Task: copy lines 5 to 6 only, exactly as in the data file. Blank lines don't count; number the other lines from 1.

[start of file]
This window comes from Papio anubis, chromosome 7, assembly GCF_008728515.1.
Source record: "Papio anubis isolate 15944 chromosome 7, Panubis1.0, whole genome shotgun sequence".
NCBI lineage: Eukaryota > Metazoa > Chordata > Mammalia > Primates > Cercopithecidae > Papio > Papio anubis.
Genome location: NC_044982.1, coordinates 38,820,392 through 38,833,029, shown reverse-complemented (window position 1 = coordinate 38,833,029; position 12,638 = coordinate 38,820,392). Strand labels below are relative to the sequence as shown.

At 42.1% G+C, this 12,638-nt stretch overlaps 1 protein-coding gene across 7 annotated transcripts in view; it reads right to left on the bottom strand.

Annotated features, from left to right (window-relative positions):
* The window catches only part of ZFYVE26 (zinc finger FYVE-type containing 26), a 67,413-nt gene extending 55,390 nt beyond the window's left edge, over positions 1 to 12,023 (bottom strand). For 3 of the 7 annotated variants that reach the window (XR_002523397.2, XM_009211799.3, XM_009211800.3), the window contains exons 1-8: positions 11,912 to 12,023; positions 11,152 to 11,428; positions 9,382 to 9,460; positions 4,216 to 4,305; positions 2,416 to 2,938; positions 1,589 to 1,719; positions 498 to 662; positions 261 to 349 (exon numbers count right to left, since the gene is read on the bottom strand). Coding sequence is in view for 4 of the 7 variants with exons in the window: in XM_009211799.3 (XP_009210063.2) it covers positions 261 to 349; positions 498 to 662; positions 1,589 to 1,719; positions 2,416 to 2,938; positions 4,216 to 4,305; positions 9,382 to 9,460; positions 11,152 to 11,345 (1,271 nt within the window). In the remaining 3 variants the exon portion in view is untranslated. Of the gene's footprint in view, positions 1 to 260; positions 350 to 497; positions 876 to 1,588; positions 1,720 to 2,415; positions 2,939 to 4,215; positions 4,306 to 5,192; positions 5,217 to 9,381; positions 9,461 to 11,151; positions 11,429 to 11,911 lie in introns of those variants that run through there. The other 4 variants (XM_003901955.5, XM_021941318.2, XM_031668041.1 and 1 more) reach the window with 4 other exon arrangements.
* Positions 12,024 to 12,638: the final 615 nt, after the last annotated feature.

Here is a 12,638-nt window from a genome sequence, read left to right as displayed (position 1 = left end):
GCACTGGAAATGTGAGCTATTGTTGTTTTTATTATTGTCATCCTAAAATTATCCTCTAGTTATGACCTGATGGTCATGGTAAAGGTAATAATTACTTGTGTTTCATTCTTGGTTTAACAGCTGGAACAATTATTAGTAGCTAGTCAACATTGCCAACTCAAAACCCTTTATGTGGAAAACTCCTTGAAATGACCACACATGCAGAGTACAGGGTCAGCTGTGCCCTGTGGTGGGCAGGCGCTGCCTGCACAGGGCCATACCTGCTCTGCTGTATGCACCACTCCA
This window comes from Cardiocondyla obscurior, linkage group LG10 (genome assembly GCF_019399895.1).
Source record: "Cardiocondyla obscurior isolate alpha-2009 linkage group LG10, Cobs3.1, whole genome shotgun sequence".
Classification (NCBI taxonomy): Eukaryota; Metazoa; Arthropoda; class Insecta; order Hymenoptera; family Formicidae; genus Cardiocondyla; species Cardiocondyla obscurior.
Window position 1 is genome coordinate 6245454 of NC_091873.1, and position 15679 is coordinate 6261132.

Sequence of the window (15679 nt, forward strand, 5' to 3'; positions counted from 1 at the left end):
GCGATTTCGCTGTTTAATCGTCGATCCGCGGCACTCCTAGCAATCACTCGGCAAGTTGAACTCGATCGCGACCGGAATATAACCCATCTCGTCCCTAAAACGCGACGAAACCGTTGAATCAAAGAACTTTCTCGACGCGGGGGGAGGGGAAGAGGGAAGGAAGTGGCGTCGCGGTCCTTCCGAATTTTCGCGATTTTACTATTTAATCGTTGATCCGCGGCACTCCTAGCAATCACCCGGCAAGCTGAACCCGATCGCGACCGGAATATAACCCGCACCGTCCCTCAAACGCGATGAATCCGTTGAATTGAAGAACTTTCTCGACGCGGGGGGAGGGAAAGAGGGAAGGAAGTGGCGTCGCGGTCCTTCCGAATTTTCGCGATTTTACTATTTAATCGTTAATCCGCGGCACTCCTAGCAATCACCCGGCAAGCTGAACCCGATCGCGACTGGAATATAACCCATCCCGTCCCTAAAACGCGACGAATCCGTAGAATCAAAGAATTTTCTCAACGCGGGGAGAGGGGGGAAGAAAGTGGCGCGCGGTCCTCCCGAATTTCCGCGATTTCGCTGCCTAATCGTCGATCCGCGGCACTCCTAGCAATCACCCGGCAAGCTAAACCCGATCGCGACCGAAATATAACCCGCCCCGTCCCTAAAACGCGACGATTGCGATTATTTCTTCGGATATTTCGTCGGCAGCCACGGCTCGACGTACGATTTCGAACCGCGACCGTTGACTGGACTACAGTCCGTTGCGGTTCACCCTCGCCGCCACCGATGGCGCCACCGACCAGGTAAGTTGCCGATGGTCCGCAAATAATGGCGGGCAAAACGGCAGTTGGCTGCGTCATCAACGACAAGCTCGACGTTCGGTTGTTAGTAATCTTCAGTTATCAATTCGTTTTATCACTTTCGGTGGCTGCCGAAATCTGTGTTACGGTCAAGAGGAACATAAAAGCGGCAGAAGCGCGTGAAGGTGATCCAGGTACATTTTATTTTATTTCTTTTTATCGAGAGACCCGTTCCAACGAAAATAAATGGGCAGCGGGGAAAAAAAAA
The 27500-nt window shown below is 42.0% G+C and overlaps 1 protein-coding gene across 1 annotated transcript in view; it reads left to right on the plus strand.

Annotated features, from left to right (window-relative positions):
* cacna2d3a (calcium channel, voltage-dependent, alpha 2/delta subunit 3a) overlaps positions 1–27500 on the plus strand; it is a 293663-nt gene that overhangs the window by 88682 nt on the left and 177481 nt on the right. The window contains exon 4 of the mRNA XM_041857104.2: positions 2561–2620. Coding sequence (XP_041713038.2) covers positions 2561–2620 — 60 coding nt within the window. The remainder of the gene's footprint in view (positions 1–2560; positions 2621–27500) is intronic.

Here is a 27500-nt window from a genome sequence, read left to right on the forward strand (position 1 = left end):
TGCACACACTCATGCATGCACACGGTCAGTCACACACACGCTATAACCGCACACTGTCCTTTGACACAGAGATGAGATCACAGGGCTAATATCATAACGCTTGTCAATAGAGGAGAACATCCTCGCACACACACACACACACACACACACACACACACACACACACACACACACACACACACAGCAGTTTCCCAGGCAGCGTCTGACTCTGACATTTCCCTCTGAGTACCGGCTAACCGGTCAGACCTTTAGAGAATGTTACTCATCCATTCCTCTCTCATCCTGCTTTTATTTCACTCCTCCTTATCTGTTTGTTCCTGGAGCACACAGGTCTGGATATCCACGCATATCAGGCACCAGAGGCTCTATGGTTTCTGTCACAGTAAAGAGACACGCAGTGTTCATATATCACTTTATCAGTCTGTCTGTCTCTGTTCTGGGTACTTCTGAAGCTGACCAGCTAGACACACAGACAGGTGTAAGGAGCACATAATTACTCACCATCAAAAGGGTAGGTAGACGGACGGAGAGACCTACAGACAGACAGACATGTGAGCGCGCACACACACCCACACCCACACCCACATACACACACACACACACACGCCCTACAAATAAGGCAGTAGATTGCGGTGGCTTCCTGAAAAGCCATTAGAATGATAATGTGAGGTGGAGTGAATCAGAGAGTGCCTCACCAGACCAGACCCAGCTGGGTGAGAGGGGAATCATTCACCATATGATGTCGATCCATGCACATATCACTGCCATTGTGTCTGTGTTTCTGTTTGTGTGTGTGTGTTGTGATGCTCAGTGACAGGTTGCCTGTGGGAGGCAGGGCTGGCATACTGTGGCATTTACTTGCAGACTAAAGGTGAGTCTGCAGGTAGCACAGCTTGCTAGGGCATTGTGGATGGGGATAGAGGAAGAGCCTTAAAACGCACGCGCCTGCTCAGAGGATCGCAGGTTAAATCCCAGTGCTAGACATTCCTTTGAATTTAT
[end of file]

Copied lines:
At 42.1% G+C, this 12,638-nt stretch overlaps 1 protein-coding gene across 7 annotated transcripts in view; it reads right to left on the bottom strand.

Annotated features, from left to right (window-relative positions):